This past Monday morning I sat down at my desk, and as usual, opened my Facebook. I got an alert that my friend Andy had sent me a message. No words, just a link. I clicked. The Jerusalem municipality was sponsoring a bunch of free concerts that night in the Nachlat Shiva neighborhood and A-WA was playing.
Once upon a time, around last year, three sisters from the Haim family –Tair, Liron and Tagel – from the Israeli village ‘Shaharut’ in southern Israel, started singing hypnotic traditional Yemenite chanting on top of modern electronic beats and the awesomeness which is ‘A-WA’ was born. Now I was going to go see them.
In fact their music got me through a pretty hard spell last year when it became clear that the management at the startup radio station was working for could no longer pay me and my fellow employees. While my colleagues talked about the impending horrors of unemployment and the vicissitudes of mismanagement that led to our not being able to get paid, I would turn on A-WA, go to my own personal island in my head, and start dancing. Specifically their song Habib Galbi, kept me going on a positive vibe while everything was collapsing.
So I even though I never met them, I felt a bond with these sisters and it was with a little bit of trepidation on Monday evening that I walked into the Hatulot Tent (Cat Tent) to see them live. I was afraid when I saw them on stage, I wouldn’t feel the energy. Sometimes live is a totally different experience. Like a Facebook romance that can’t survive reality. So, first thing, I lucked out and got a spot right next to the stage before everything got crowded.
Second thing, within the first five seconds of walking on stage Tair, Liron and Tagel laid down a vibe of awesome Yemenite chanting on top of a layer of funky hip-hop/electro/rock fusion that dispelled my cloud of trepidation like a murmuration of starlings flying off into the sky.
Even though I am an Ashkenazic Jew I could feel the generations of Yemenite women singing through these sisters. Seeing them sing up close is very different than listening to them through earphones. I didn’t just feel their music, I got to see their eyes while they sing, see them move, see them respond to my and the crowds energy. It’s a totally different experience. There were times during the concert where I just closed my eyes, and even though I didn’t understand 99.9 percent of what they we’re saying, I just got subsumed in the sound of their voices.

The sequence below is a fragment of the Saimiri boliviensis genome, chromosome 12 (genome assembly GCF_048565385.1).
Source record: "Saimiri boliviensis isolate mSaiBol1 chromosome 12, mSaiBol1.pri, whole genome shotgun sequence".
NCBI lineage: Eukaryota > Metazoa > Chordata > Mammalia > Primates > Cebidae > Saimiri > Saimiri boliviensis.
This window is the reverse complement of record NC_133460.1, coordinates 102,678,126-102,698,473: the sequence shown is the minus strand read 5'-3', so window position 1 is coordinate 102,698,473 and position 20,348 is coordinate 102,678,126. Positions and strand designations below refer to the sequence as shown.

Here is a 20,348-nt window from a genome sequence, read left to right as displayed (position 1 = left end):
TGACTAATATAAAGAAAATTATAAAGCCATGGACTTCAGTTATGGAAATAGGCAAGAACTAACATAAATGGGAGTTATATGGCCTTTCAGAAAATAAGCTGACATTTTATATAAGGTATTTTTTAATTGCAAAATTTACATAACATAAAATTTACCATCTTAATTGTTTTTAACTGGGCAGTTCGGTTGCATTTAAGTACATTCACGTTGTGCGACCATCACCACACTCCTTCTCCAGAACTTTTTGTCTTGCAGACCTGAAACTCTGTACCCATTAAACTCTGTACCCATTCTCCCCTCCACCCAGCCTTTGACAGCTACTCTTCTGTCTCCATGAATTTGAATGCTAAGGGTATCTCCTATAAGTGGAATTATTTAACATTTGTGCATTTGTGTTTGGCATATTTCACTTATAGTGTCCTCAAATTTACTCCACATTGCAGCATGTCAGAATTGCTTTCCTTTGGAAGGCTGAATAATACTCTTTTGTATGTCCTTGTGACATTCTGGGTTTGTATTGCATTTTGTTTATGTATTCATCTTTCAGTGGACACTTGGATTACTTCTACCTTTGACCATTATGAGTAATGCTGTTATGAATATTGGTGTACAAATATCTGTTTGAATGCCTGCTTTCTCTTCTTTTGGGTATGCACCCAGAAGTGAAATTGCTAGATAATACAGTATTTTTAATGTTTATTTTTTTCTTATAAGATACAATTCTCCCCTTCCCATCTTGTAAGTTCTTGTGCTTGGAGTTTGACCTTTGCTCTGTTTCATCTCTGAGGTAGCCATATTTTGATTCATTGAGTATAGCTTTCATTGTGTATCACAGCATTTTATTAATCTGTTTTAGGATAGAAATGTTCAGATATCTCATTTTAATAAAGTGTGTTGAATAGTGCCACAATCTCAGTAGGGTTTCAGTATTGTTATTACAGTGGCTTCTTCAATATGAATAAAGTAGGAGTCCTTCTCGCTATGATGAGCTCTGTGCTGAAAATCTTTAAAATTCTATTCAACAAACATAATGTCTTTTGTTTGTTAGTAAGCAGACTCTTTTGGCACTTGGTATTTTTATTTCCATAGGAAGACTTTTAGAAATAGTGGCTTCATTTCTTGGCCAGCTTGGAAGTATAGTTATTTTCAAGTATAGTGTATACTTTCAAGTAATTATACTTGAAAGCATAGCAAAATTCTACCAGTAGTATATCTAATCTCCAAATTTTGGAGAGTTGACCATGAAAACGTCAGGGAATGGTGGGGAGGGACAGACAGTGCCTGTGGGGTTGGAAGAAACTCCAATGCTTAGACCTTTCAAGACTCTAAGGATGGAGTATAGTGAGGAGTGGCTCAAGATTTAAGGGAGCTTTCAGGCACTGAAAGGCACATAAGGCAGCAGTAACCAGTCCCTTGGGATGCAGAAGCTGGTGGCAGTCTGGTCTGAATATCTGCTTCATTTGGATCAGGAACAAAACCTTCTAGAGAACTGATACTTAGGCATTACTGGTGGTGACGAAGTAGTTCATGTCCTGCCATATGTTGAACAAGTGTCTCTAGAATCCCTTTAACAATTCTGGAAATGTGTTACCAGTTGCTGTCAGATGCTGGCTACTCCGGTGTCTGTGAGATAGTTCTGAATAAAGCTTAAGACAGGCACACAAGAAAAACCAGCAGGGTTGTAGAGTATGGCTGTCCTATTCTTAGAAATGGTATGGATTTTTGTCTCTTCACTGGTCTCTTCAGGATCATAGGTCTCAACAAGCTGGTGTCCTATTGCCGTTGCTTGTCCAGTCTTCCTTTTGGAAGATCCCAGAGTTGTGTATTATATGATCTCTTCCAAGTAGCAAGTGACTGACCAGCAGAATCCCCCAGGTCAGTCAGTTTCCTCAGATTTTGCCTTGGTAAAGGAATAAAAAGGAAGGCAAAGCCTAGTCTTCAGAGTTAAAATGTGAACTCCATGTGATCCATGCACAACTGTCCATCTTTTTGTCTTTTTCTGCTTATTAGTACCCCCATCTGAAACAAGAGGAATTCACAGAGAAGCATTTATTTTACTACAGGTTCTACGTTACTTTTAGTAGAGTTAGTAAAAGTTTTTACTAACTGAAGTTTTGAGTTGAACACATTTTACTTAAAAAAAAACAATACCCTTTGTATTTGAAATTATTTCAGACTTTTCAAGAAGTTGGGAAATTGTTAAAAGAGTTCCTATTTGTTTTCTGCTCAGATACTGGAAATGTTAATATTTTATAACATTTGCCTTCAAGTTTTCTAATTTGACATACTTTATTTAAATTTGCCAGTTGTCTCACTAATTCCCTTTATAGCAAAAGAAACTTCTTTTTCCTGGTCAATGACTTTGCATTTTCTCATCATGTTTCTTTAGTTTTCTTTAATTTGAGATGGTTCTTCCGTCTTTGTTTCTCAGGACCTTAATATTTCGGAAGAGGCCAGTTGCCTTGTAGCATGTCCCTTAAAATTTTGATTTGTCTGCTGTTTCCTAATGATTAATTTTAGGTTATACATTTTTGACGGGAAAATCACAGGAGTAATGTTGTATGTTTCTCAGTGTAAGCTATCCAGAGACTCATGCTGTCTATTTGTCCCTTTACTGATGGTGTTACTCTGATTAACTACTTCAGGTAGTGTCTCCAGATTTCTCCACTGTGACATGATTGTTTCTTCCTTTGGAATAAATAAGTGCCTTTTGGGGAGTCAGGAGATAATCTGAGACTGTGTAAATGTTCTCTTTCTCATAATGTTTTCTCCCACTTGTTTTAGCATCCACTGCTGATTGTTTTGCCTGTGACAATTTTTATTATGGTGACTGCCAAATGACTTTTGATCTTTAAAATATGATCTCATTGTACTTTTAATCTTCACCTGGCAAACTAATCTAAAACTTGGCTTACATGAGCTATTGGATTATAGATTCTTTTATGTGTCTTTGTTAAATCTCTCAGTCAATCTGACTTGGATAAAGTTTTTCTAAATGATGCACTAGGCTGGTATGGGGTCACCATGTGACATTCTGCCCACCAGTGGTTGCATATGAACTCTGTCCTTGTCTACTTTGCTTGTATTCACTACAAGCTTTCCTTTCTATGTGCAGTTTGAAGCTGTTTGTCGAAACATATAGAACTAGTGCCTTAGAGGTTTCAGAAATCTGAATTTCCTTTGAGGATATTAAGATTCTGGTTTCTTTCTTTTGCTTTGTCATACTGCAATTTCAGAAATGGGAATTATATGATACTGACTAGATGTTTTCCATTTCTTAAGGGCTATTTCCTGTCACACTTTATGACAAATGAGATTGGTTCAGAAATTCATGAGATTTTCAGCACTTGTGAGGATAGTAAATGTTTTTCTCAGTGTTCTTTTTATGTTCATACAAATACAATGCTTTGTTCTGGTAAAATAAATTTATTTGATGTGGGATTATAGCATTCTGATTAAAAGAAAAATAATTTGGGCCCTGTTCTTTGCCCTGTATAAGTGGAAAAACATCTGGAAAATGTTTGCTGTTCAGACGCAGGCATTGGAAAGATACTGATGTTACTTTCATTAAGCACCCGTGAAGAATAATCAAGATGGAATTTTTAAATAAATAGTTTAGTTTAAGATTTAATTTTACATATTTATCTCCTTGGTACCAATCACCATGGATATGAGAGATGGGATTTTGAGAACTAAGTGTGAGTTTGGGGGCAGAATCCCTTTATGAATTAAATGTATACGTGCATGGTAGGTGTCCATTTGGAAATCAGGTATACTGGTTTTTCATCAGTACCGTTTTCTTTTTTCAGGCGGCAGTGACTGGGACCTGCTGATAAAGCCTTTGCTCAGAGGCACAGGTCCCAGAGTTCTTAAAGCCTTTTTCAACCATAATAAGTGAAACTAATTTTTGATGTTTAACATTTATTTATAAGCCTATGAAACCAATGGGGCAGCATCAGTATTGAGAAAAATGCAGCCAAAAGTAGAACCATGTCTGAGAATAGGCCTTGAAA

Sometimes their voices and movements would lock in to each other and when they did there was this extra energy. It was then that I really caught the family vibe, these girls grew up singing together in their house and I was seeing what originally only those privileged to sit in their living room got to see.
Another cool thing. A-WA is all about a fusion of traditional even ancient music with new vibes. I am not sure if they did it on purpose, but they wearing what looked like traditional Yemenite celebratory clothing, but on their feet, they were all wearing white Converse All-Stars. Nice touch.
I also appreciated about it was the audience. Israeli society can often be segmented with particular groups and communities pretty much sticking to their own tribe. In the audience I saw seminary girls feeling the music alongside secular college students and professionals.
One last note. A lot of times there is a wall between the performer and the audience. I didn’t feel this way at all. They didn’t puff themselves up on the stage, they were just there and present to share with us their music. They made eye contact and brought people on stage to dance. They were there with us rather than performing behind an invisible barrier. After the concert I walked to the edge of the backstage area where they were standing and they were more than happy to talk with me.
Rock on holy sisters! May Hashem bless you with even more shefa to raise up holy sounds in the Land of Israel and that your music create peace.